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Digging ‘em early

Huge beet crop spells early start

In the first week of September, sugar beets were already flying out of the ground in an earlier-than-usual opening to the fall harvest in Western Sugar Company’s Lovell factory district.

By every measure, that’s a good thing.



The equation is straight-forward. The bigger the sugar beet crop, the longer it takes to process at the factory.

“The bottom line is our samples indicate a good enough crop that if we want to be done in February, we have to get started now,” said Mark Bjornestad of Powell, Western Sugar fieldman in this area.

Western Sugar is forecasting a beet crop that averages “somewhere in the area of 30 tons to the acre,” Bjornestad said. The district’s  2011 sugar beet crop came in at 29 tons to the acre.

Area growers have again planted about 17,000 acres of sugar beets.

Company officials plan their factory processing campaign around a target completion date of next Feb. 10.  They need to have the beets inputted through the factory by that time because weather in February and March is too unpredictable to have beets in storage on the ground.

By that timetable, and with the reality of a sizeable crop in the ground, Western scheduled growers to begin digging beets on Tuesday, Sept. 4.

It’s one of the earliest starts in memory. Two years ago, the early dig of sugar beets began on Sept. 7.

Growers will share in the early delivery of the crop to enable the slicing and processing to begin at the factory. Beets continue to grow into the fall and take on additional sugar content with colder temperatures.

Bjornestad said contracted growers are assigned to deliver 5.5 tons of beets to the planted acre within the month of September. To make things as fair as possible, individual growers are scheduled with some earlier and some later deliveries.

Western Sugar will pay a premium for the early beets above the incremental pay scale which is based on tonnage and sugar content. The premium is established on a per day basis the greater the number of days of delivery are away from the start of the Oct. 2 regular harvest.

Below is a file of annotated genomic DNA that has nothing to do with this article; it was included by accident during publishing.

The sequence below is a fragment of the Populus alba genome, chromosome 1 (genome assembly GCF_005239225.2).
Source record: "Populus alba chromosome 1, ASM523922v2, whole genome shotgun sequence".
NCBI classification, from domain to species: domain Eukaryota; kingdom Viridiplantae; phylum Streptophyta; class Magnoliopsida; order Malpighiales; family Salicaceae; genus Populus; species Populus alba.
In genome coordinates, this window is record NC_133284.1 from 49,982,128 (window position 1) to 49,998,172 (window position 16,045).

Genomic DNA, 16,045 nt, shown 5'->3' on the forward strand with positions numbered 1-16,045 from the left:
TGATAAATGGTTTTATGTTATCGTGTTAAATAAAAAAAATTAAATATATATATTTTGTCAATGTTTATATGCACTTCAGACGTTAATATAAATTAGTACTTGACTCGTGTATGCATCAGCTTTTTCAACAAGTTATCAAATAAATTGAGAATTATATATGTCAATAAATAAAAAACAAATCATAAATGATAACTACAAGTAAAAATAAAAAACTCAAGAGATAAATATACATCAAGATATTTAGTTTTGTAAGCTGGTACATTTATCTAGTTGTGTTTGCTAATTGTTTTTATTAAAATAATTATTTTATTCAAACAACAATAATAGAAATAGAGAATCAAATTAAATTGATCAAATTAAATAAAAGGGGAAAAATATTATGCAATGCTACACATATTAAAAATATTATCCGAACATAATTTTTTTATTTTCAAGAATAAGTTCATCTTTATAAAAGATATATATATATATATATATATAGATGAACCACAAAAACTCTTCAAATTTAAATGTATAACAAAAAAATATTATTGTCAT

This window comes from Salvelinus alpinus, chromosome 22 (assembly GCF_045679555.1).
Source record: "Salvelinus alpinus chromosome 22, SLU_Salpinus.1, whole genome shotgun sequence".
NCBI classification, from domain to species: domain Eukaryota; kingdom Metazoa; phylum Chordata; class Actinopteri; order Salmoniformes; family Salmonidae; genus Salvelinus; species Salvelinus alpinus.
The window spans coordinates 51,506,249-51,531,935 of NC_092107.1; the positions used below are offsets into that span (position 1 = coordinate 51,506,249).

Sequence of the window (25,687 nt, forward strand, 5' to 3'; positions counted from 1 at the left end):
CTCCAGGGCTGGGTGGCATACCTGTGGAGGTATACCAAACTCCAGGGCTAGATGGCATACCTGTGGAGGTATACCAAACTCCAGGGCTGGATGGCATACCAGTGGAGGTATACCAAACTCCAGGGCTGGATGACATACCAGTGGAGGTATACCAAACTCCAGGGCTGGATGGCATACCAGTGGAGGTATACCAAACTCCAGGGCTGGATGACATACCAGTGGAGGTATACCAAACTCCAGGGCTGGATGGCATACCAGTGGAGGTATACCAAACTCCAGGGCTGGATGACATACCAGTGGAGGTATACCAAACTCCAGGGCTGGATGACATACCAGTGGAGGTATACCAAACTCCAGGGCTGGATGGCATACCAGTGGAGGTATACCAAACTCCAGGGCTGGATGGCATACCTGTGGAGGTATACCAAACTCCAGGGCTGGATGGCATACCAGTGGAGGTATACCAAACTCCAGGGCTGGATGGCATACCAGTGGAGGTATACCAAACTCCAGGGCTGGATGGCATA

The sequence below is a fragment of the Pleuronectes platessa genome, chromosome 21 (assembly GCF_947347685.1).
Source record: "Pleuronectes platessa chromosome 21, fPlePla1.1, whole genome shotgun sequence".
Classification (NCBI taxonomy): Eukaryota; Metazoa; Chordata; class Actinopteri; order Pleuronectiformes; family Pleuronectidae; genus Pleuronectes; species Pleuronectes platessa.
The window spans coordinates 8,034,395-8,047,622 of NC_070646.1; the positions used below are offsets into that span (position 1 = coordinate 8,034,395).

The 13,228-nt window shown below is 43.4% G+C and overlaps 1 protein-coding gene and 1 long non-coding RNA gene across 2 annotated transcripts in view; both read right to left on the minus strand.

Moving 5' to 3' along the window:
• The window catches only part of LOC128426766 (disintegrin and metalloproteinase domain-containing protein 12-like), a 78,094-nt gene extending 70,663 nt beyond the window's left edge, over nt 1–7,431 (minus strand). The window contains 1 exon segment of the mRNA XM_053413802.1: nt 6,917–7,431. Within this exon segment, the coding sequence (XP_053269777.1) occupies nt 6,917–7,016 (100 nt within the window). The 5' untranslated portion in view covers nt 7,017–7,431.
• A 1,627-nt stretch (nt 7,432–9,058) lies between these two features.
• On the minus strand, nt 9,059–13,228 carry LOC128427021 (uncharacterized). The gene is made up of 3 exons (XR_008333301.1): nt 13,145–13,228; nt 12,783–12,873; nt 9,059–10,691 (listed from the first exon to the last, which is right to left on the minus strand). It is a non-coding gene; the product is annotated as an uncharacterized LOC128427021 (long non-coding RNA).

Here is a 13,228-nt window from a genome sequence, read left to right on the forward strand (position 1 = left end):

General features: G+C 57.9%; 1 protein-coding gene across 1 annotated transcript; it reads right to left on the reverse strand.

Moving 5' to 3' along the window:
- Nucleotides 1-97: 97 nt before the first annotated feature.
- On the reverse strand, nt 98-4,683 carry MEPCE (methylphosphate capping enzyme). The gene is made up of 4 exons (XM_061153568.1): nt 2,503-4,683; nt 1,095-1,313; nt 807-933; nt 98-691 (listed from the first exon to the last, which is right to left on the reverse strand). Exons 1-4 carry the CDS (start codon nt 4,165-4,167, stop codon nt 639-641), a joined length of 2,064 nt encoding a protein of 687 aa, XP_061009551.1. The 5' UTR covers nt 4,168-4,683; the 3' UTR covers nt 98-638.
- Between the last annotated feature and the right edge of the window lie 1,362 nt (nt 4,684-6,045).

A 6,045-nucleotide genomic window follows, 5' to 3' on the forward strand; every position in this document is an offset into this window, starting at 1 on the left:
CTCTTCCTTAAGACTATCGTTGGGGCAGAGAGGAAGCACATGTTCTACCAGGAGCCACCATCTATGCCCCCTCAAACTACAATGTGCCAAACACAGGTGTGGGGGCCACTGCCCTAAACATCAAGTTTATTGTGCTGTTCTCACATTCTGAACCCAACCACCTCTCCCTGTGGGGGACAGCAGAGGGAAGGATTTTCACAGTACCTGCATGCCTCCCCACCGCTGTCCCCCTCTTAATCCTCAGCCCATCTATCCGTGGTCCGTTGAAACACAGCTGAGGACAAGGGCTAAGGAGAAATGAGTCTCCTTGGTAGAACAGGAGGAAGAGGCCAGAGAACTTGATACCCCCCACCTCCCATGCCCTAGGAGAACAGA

Warm temperatures can be a problem for beets on the ground in this early fall period. Western Sugar will open and close receiving stations as needed for the early deliveries. The company will manage deliveries so that beets are piled no longer than three days in the warm weather to minimize storage losses.

Western Sugar is projecting average sugar content for the 2012 crop at 18 percent.

Deregulation of Roundup Ready beets brings relief to growers


Special to the Tribune

With the regular sugar beet harvest about to begin, growers are happy that regulations on handling of Roundup Ready beets have eased somewhat with the federal deregulation of the crop. Growers had been operating under interim regulations that required them to comply with several requirements, including policing fields for plants that could bolt and produce seed, shipping Roundup Ready seed in sealed containers, picking up any beets that spilled from trucks along roadways and reporting any problems to beet company agriculturalists.

Glen Reed, a Cody area sugar beet grower and president of the Big Horn Basin Sugar Beet Growers Association, said the ruling earlier this summer was a relief.

“We don’t have that hanging over our heads that they could take the crop away from us,” he said. “We’re happy with how it’s progressing so far.”

Beet growers still have to monitor their fields and destroy any “bolters,” he said.

Deregulating the crop is “definitely a step in the right direction,” Reed said. The deregulation is the latest step in a federal lawsuit filed in 2007 against the U.S. Department of Agriculture of its approval of planting genetically altered sugar beets. Nearly all sugar beets are genetically engineered and the crop accounts for half the U.S. sugar supply. Roundup Ready sugar beets were developed to resist glyphosate, the ingredient in Monsanto Co.’s herbicide Roundup. Growers can treat Roundup Ready fields with Roundup, killing weeds without killing the sugar beet plants.

Organic farmers fear the biotech beets will cross-pollinate with conventional beets, as well as Swiss chard, and upset consumers who shun genetically engineered products. Beets grown in Wyoming to produce sugar do not bloom or produce seed before they are harvested in their first year of growth.

Sugar beets are a biennial crop. Sugar beets are grown on about 1 million acres in 10 states, including Wyoming and Montana.

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